Data and processes in computing

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# 5.2 Operations on Boolean values

The idea of a binary operation, and the use of infix notation, is not confined to numbers. Infix notation may be used for any process with two inputs from the same set. We look now at two binary operations on Boolean values that are often used.

The first of these takes two Boolean values, and returns true if both of the input values are true and returns false otherwise. It is a binary operation, and we shall write it using the infix notation ∧, where the symbol ∧ can be read as “and”. So ab is true only when a and b are both true. We can describe the function corresponding to this operation as below (The operation ∧ is also known as conjunction).

function (infix) (ab on Bool) return in Bool

pre   true.

post   The returned value is true if both a = true and b = true, and is false otherwise.

Alternatively, we could give the semantics of ∧ by listing the returned value in each of four cases, giving the four possible combinations of input values. Using this approach, we could express the postcondition as follows.

post The returned value is c, where

• if a = true and b = true then c = true

• if a = true and b = false then c = false

• if a = false and b = true then c = false

• if a = false and b = false then c = false.

A second binary operation on Boolean values returns true if either (or both) of the two Boolean values is true. We write this operation using the infix symbol ∨ , where ∧ can be read as “or”. The corresponding function is described below. The operation ∨ is also known as disjunction.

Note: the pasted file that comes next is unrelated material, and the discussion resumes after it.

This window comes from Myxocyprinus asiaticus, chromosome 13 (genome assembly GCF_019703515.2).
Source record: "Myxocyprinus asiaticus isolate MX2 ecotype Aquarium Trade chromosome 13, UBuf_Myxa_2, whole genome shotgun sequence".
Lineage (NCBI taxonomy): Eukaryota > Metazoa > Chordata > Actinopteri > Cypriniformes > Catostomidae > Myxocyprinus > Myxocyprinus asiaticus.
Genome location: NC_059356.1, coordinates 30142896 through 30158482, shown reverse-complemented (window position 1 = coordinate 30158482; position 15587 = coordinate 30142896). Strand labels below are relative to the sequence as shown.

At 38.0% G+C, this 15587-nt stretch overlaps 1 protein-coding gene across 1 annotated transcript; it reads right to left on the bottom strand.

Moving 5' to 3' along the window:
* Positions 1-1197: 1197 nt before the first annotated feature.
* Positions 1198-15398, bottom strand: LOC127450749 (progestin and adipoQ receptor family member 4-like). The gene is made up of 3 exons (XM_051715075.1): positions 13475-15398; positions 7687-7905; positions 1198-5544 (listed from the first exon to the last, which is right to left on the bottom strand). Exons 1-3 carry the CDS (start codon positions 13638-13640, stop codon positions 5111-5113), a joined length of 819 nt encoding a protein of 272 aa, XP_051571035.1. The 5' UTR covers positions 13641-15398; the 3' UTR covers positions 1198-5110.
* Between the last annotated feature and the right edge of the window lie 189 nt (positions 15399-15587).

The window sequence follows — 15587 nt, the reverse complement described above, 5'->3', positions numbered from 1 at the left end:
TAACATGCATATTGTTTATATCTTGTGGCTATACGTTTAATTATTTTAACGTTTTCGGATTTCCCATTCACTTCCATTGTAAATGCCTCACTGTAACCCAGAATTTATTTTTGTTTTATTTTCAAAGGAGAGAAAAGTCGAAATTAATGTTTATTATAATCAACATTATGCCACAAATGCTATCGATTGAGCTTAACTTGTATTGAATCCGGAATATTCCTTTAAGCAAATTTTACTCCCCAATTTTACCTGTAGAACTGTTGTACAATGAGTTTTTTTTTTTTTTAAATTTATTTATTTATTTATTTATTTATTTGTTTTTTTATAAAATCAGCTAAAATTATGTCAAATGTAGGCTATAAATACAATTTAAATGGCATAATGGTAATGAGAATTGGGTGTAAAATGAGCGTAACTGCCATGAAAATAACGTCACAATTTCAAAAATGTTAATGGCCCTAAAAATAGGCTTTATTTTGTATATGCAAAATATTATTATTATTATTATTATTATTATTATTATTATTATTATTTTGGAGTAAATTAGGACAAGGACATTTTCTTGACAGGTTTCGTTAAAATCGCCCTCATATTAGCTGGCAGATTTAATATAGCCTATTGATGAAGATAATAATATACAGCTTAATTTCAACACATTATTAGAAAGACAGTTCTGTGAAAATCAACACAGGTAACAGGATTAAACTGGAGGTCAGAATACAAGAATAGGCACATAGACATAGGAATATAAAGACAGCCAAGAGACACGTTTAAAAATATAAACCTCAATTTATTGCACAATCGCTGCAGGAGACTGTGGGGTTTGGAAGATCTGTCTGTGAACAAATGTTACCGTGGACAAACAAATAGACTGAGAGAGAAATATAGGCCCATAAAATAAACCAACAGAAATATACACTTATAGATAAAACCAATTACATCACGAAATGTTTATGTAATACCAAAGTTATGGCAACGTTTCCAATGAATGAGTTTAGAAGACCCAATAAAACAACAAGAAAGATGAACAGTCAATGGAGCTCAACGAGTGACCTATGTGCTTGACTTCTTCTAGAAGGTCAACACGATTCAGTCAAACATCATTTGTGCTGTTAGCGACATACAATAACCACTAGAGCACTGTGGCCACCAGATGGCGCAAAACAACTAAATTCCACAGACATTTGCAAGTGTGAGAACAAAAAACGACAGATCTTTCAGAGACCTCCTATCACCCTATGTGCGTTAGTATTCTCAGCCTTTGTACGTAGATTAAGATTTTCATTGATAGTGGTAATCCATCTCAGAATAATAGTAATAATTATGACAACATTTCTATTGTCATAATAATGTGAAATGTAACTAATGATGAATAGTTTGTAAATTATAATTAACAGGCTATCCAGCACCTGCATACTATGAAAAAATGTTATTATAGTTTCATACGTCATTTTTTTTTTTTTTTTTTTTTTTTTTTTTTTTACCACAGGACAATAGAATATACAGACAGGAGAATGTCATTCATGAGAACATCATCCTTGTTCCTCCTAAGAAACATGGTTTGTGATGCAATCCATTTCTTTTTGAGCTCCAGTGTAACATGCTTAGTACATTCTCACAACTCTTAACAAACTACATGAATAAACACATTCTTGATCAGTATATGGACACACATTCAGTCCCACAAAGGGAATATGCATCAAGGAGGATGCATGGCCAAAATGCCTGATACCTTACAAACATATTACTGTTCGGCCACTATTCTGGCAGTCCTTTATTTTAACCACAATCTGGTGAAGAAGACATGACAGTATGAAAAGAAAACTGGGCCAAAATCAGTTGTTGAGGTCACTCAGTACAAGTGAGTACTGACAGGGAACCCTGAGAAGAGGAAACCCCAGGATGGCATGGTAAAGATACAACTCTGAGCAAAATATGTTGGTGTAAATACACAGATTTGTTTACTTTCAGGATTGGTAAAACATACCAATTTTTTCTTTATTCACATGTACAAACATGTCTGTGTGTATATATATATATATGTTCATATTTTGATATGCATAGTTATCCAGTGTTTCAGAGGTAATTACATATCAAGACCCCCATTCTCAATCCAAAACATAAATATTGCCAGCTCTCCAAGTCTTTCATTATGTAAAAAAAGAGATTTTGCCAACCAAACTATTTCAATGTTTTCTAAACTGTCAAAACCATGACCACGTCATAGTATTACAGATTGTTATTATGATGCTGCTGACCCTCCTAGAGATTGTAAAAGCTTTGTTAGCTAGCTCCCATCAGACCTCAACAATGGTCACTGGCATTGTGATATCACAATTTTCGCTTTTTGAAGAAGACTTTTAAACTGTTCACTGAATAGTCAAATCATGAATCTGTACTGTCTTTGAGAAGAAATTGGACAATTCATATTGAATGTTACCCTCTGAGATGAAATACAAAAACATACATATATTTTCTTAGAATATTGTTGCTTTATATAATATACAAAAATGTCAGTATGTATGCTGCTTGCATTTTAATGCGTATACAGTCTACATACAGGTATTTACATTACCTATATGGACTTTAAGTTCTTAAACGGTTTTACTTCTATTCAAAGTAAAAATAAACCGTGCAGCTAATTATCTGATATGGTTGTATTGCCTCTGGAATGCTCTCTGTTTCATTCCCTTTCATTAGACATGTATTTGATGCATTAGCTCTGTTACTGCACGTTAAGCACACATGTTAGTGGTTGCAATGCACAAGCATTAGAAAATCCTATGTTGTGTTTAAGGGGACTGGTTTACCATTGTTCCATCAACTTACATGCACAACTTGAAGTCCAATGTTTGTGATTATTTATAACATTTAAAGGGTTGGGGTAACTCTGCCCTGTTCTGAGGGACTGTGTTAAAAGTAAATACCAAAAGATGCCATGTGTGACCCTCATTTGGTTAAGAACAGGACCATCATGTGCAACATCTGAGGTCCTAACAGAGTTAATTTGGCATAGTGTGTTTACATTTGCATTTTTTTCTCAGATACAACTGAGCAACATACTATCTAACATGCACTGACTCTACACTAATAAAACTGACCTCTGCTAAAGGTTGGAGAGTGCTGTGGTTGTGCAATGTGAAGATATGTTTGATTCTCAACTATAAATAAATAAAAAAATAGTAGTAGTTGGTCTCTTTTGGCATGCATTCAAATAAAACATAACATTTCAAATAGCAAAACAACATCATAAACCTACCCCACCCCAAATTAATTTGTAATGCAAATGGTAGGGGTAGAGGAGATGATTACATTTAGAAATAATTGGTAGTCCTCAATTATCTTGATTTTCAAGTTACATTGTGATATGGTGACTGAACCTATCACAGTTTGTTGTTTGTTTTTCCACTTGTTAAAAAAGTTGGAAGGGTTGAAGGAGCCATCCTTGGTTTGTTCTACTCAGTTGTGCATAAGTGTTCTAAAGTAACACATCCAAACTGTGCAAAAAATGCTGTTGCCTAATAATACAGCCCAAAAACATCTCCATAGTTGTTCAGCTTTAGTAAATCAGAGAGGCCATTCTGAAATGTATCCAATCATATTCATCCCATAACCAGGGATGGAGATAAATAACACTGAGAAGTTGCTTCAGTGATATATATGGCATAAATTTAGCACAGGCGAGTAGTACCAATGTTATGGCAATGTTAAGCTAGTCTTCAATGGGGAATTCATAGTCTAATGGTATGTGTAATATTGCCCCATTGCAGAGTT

function (infix) (ab on Bool) return in Bool

pre   true.

post   The returned value is false if both a = false and b = false, and is true otherwise.

## Activity 25

Give the semantics of ∨ by listing the returned value in each of four cases, giving the four possible combinations of input values.

### Discussion

We can express the postcondition in the description above as follows.

post The returned value is c, where

• if a = true and b = true then c = true

• if a = true and b = false then c = true

• if a = false and b = true then c = true

• if a = false and b = false then c = false.

Another useful process on Boolean values inputs a single Boolean value, and returns the reverse of that value. This process, called negation, is not a binary operation, since it has one input only. We call this function NOT, and we have

NOT(false) = true, and NOT(true) = false.

## Activity 26

• (a) Give a full description of the function NOT.

• (b) If a = true and b = false, evaluate each of:

• (i) ab;

• (ii) NOT(ab);

• (iii) a ∧ (ab).

### Discussion

(a) A description is given below.

function NOT(a in Bool) return in Bool

pre   true.

post   The returned value is false if a = true and is true if a = false.

(b) (i) Substituting for a and b, we have truefalse = true.

(ii) We should evaluate the term in brackets first: truefalse = true. Then NOT(true) = false. So NOT(ab) = false.

(iii) Again, evaluate the term in brackets first: (truefalse) = true. Then the given expression becomes truetrue which evaluates to true.